# Making regressions purrr

programming
Author

Patrick Baylis

Published

June 11, 2019

I often need to run multiple sets of regressions on the same or similar datasets. This is usually for some set of robustness checks, either to help me better understand the stability of some result or to respond to referee requests. For years, this has been a mostly ad-hoc process for me. First, I would just copy-paste my regressions, modifying one variable or filter on the dataset with each paste. When this got to be too manual, I turned to nested loops and/or apply functions. This was an improvement in terms of running the regressions in a more systematic way, but extracting results I wanted to look at or highlight easily wasn’t straightforward. However, the purrr package (part of the tidyverse) provides tools that can make all of this easier.

The following code, along with a couple functions I’ve added to baylisR (call it a vanity package), allows me to facilitate a few common tasks:

1. I can easily build a set of regressions I want to run by combining different possible variables and datasets.
2. The output can be saved compactly as a tibble with a list-column containing either a stripped-down version of the fitted felm object, or a tidied data.frame of the same.
3. I can easily select specific statistical specifications for display in tables or figures.

There’s a bit more beneath the hood of this code. You’ll want to refer to the code of reg_felm to see how to call it. If you’re going to implement this yourself, I recommend you don’t rely on baylisR but instead extract the code for reg_felm (and strip_felm, which it calls) and modify it for your own purposes.

pacman::p_load(tidyverse, huxtable, stargazer, plm)

data("Wages", package = "plm")

# Convenience function, fits model use lfe::felm following inputs
reg_felm <- function(lhs, rhs, fe = "0", iv = "0", clus = "0", data_str) {
data <- eval(parse(text = data_str))
fmla <- sprintf("%s ~ %s | %s | %s | %s", lhs, rhs, fe, iv, clus)
fit <- lfe::felm(as.formula(fmla), data = data)
}

reg_tibble <- as_tibble(
expand.grid(lhs = "lwage", rhs = c("exp", "exp + wks"),
fe = "married", clus = "0", data_str = c("Wages", "Wages %>% filter(bluecol == 'no')"),
stringsAsFactors = F))

reg_tibble$fit <- purrr::pmap(reg_tibble, reg_felm) # These can be used directly in stargazer or huxtable... stargazer::stargazer(reg_tibble$fit)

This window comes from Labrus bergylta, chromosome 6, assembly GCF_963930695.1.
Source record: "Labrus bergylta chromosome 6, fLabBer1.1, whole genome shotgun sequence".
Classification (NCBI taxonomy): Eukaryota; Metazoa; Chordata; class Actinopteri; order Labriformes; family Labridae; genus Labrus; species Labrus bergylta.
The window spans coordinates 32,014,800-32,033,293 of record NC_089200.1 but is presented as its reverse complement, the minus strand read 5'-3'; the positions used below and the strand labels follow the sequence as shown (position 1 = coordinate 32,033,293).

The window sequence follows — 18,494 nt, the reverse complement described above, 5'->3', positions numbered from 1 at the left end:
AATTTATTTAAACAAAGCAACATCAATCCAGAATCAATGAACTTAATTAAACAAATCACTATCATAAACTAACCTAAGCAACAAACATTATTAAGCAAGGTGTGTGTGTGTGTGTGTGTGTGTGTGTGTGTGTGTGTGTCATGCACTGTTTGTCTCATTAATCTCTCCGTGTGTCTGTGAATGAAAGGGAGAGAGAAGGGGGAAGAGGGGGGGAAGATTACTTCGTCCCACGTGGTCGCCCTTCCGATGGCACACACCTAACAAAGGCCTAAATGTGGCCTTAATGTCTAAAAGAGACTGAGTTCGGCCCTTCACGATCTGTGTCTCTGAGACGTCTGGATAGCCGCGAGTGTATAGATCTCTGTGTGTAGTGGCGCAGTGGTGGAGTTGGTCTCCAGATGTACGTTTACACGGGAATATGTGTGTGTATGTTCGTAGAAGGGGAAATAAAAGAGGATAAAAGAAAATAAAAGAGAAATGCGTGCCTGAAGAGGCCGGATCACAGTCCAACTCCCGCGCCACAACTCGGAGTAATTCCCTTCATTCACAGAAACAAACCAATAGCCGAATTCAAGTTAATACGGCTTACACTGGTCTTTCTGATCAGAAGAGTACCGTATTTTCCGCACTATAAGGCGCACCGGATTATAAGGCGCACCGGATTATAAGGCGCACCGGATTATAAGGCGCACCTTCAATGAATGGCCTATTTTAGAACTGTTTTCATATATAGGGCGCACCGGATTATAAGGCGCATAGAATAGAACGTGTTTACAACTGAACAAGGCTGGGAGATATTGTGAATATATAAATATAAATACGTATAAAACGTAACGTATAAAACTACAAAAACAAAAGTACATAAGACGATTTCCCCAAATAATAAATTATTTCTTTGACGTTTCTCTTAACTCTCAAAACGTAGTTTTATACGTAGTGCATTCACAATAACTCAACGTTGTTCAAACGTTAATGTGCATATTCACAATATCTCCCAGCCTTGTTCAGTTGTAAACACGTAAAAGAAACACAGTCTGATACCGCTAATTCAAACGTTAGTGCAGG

% Table created by stargazer v.5.2.3 by Marek Hlavac, Social Policy Institute. E-mail: marek.hlavac at gmail.com
% Date and time: Sat, Dec 10, 2022 - 23:35:58
\begin{table}[!htbp] \centering
\caption{}
\label{}
\begin{tabular}{@{\extracolsep{5pt}}lcccc}
\\[-1.8ex]\hline
\hline \\[-1.8ex]
& \multicolumn{4}{c}{\textit{Dependent variable:}} \\
\cline{2-5}
\\[-1.8ex] & \multicolumn{4}{c}{fmla} \\
\\[-1.8ex] & (1) & (2) & (3) & (4)\\
\hline \\[-1.8ex]
exp & 0.007$^{***}$ & 0.007$^{***}$ & 0.012$^{***}$ & 0.012$^{***}$ \\
& (0.001) & (0.001) & (0.001) & (0.001) \\
& & & & \\
wks &  & 0.004$^{***}$ &  & 0.008$^{***}$ \\
&  & (0.001) &  & (0.002) \\
& & & & \\
\hline \\[-1.8ex]
Observations & 4,165 & 4,165 & 2,036 & 2,036 \\
R$^{2}$ & 0.110 & 0.112 & 0.160 & 0.166 \\
Adjusted R$^{2}$ & 0.110 & 0.112 & 0.159 & 0.165 \\
Residual Std. Error & 0.435 (df = 4162) & 0.435 (df = 4161) & 0.415 (df = 2033) & 0.414 (df = 2032) \\
\hline
\hline \\[-1.8ex]
\textit{Note:}  & \multicolumn{4}{r}{$^{*}$p$<$0.1; $^{**}$p$<$0.05; $^{***}$p$<$0.01} \\
\end{tabular}
\end{table} 
huxtable::huxreg(reg_tibble$fit) (1)(2)(3)(4) exp0.007 ***0.007 ***0.012 ***0.012 *** (0.001) (0.001) (0.001) (0.001) wks 0.004 ** 0.008 *** (0.001) (0.002) N4165 4165 2036 2036 R20.110 0.112 0.160 0.166 *** p < 0.001; ** p < 0.01; * p < 0.05. # ...Or shown all together in a single table, after tidying. bind_rows(lapply(reg_tibble$fit, broom::tidy), .id = "reg_id")
reg_idtermestimatestd.errorstatisticp.value
1exp0.007050.00062411.3 3.32e-29
2exp0.007140.00062311.5 6.39e-30
2wks0.004330.00132 3.290.00102
3exp0.0116 0.00088913.1 1.26e-37
4exp0.0117 0.00088613.2 3.71e-38
4wks0.0079 0.00195 4.055.26e-05
# It's also straightforward to display only a subset of the regressions.
huxtable::huxreg(reg_tibble %>% filter(rhs == "exp + wks") %>% pull(fit))
(1)(2)
exp0.007 ***0.012 ***
(0.001)   (0.001)
wks0.004 ** 0.008 ***
(0.001)   (0.002)
N4165        2036
R20.112    0.166
*** p < 0.001; ** p < 0.01; * p < 0.05.